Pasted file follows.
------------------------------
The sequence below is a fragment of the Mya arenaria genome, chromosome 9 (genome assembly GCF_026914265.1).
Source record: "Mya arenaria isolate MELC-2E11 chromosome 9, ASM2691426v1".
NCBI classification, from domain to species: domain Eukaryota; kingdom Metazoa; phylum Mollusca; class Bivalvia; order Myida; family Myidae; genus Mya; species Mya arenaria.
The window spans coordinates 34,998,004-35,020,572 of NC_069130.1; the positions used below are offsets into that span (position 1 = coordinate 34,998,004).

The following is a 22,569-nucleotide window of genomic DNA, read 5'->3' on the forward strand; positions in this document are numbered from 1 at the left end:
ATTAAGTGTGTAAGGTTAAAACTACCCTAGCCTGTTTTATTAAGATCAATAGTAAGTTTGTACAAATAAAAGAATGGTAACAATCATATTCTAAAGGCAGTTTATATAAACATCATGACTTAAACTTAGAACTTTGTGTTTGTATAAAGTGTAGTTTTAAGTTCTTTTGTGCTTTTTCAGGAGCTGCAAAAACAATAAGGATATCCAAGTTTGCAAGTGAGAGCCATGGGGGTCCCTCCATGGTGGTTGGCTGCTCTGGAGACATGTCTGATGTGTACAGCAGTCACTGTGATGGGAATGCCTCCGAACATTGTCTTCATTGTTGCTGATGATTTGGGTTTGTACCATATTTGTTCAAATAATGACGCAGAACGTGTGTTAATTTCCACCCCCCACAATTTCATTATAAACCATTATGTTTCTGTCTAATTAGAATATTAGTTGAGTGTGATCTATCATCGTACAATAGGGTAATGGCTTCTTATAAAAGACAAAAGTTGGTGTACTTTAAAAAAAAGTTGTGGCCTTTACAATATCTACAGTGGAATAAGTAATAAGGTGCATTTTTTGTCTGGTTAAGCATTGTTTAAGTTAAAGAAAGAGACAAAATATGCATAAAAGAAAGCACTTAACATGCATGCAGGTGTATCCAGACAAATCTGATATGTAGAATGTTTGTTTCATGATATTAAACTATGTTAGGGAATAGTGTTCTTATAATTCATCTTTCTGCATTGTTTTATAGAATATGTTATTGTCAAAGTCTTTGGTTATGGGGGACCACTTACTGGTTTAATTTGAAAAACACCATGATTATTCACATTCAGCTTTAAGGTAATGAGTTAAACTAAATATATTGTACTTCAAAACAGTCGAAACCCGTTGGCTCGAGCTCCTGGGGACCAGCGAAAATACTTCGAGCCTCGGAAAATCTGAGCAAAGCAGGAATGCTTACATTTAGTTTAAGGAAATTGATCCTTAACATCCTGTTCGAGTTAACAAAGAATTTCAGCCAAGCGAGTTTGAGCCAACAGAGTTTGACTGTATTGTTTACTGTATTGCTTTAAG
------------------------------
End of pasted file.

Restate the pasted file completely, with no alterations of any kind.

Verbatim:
The sequence below is a fragment of the Mya arenaria genome, chromosome 9 (genome assembly GCF_026914265.1).
Source record: "Mya arenaria isolate MELC-2E11 chromosome 9, ASM2691426v1".
NCBI classification, from domain to species: domain Eukaryota; kingdom Metazoa; phylum Mollusca; class Bivalvia; order Myida; family Myidae; genus Mya; species Mya arenaria.
The window spans coordinates 34,998,004-35,020,572 of NC_069130.1; the positions used below are offsets into that span (position 1 = coordinate 34,998,004).

The following is a 22,569-nucleotide window of genomic DNA, read 5'->3' on the forward strand; positions in this document are numbered from 1 at the left end:
ATTAAGTGTGTAAGGTTAAAACTACCCTAGCCTGTTTTATTAAGATCAATAGTAAGTTTGTACAAATAAAAGAATGGTAACAATCATATTCTAAAGGCAGTTTATATAAACATCATGACTTAAACTTAGAACTTTGTGTTTGTATAAAGTGTAGTTTTAAGTTCTTTTGTGCTTTTTCAGGAGCTGCAAAAACAATAAGGATATCCAAGTTTGCAAGTGAGAGCCATGGGGGTCCCTCCATGGTGGTTGGCTGCTCTGGAGACATGTCTGATGTGTACAGCAGTCACTGTGATGGGAATGCCTCCGAACATTGTCTTCATTGTTGCTGATGATTTGGGTTTGTACCATATTTGTTCAAATAATGACGCAGAACGTGTGTTAATTTCCACCCCCCACAATTTCATTATAAACCATTATGTTTCTGTCTAATTAGAATATTAGTTGAGTGTGATCTATCATCGTACAATAGGGTAATGGCTTCTTATAAAAGACAAAAGTTGGTGTACTTTAAAAAAAAGTTGTGGCCTTTACAATATCTACAGTGGAATAAGTAATAAGGTGCATTTTTTGTCTGGTTAAGCATTGTTTAAGTTAAAGAAAGAGACAAAATATGCATAAAAGAAAGCACTTAACATGCATGCAGGTGTATCCAGACAAATCTGATATGTAGAATGTTTGTTTCATGATATTAAACTATGTTAGGGAATAGTGTTCTTATAATTCATCTTTCTGCATTGTTTTATAGAATATGTTATTGTCAAAGTCTTTGGTTATGGGGGACCACTTACTGGTTTAATTTGAAAAACACCATGATTATTCACATTCAGCTTTAAGGTAATGAGTTAAACTAAATATATTGTACTTCAAAACAGTCGAAACCCGTTGGCTCGAGCTCCTGGGGACCAGCGAAAATACTTCGAGCCTCGGAAAATCTGAGCAAAGCAGGAATGCTTACATTTAGTTTAAGGAAATTGATCCTTAACATCCTGTTCGAGTTAACAAAGAATTTCAGCCAAGCGAGTTTGAGCCAACAGAGTTTGACTGTATTGTTTACTGTATTGCTTTAAG